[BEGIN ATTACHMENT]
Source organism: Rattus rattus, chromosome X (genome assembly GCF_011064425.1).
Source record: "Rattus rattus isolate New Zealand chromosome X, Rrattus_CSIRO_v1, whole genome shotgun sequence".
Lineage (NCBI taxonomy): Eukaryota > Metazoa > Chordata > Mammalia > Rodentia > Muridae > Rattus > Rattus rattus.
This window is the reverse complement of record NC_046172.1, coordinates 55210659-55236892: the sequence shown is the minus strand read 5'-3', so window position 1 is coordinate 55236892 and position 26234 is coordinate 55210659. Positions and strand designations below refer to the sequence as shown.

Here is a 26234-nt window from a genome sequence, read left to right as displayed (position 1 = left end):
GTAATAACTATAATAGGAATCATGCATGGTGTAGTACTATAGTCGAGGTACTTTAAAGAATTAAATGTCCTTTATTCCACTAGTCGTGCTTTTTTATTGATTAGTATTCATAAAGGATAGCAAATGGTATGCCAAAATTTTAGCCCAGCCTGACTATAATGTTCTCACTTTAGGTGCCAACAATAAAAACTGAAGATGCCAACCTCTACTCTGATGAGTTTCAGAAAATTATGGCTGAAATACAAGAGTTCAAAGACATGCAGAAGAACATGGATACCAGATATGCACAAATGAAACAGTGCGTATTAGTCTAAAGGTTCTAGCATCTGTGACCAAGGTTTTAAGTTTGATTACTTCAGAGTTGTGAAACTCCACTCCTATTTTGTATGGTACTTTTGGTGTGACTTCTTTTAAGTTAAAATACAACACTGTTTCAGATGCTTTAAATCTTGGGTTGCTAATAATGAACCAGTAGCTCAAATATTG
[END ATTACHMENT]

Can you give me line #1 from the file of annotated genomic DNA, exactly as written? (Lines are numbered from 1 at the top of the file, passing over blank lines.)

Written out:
Source organism: Rattus rattus, chromosome X (genome assembly GCF_011064425.1).